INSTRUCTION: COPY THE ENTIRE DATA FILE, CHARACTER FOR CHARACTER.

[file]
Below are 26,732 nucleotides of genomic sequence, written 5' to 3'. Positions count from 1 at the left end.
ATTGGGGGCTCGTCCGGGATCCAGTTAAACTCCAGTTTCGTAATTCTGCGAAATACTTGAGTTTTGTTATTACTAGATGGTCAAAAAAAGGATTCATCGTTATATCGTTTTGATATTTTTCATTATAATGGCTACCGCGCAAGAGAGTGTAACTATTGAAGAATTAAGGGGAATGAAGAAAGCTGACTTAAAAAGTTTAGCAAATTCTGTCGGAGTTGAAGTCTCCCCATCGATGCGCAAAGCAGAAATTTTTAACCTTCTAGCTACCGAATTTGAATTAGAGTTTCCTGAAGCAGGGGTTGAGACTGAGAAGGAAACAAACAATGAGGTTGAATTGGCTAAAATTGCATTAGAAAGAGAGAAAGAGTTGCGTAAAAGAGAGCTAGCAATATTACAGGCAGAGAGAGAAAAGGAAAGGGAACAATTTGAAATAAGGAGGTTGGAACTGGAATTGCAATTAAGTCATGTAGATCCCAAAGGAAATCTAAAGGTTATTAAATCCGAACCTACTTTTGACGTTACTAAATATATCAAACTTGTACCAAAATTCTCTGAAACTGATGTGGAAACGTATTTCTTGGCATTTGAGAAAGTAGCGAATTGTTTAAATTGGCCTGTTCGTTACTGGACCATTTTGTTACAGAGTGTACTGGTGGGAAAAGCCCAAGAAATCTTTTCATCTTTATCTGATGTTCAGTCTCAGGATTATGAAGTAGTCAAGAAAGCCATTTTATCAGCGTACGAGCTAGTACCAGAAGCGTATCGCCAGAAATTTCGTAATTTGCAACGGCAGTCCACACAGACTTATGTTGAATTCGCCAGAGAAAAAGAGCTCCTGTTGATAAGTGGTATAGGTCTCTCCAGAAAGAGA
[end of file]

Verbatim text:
Below are 26,732 nucleotides of genomic sequence, written 5' to 3'. Positions count from 1 at the left end.
ATTGGGGGCTCGTCCGGGATCCAGTTAAACTCCAGTTTCGTAATTCTGCGAAATACTTGAGTTTTGTTATTACTAGATGGTCAAAAAAAGGATTCATCGTTATATCGTTTTGATATTTTTCATTATAATGGCTACCGCGCAAGAGAGTGTAACTATTGAAGAATTAAGGGGAATGAAGAAAGCTGACTTAAAAAGTTTAGCAAATTCTGTCGGAGTTGAAGTCTCCCCATCGATGCGCAAAGCAGAAATTTTTAACCTTCTAGCTACCGAATTTGAATTAGAGTTTCCTGAAGCAGGGGTTGAGACTGAGAAGGAAACAAACAATGAGGTTGAATTGGCTAAAATTGCATTAGAAAGAGAGAAAGAGTTGCGTAAAAGAGAGCTAGCAATATTACAGGCAGAGAGAGAAAAGGAAAGGGAACAATTTGAAATAAGGAGGTTGGAACTGGAATTGCAATTAAGTCATGTAGATCCCAAAGGAAATCTAAAGGTTATTAAATCCGAACCTACTTTTGACGTTACTAAATATATCAAACTTGTACCAAAATTCTCTGAAACTGATGTGGAAACGTATTTCTTGGCATTTGAGAAAGTAGCGAATTGTTTAAATTGGCCTGTTCGTTACTGGACCATTTTGTTACAGAGTGTACTGGTGGGAAAAGCCCAAGAAATCTTTTCATCTTTATCTGATGTTCAGTCTCAGGATTATGAAGTAGTCAAGAAAGCCATTTTATCAGCGTACGAGCTAGTACCAGAAGCGTATCGCCAGAAATTTCGTAATTTGCAACGGCAGTCCACACAGACTTATGTTGAATTCGCCAGAGAAAAAGAGCTCCTGTTGATAAGTGGTATAGGTCTCTCCAGAAAGAGA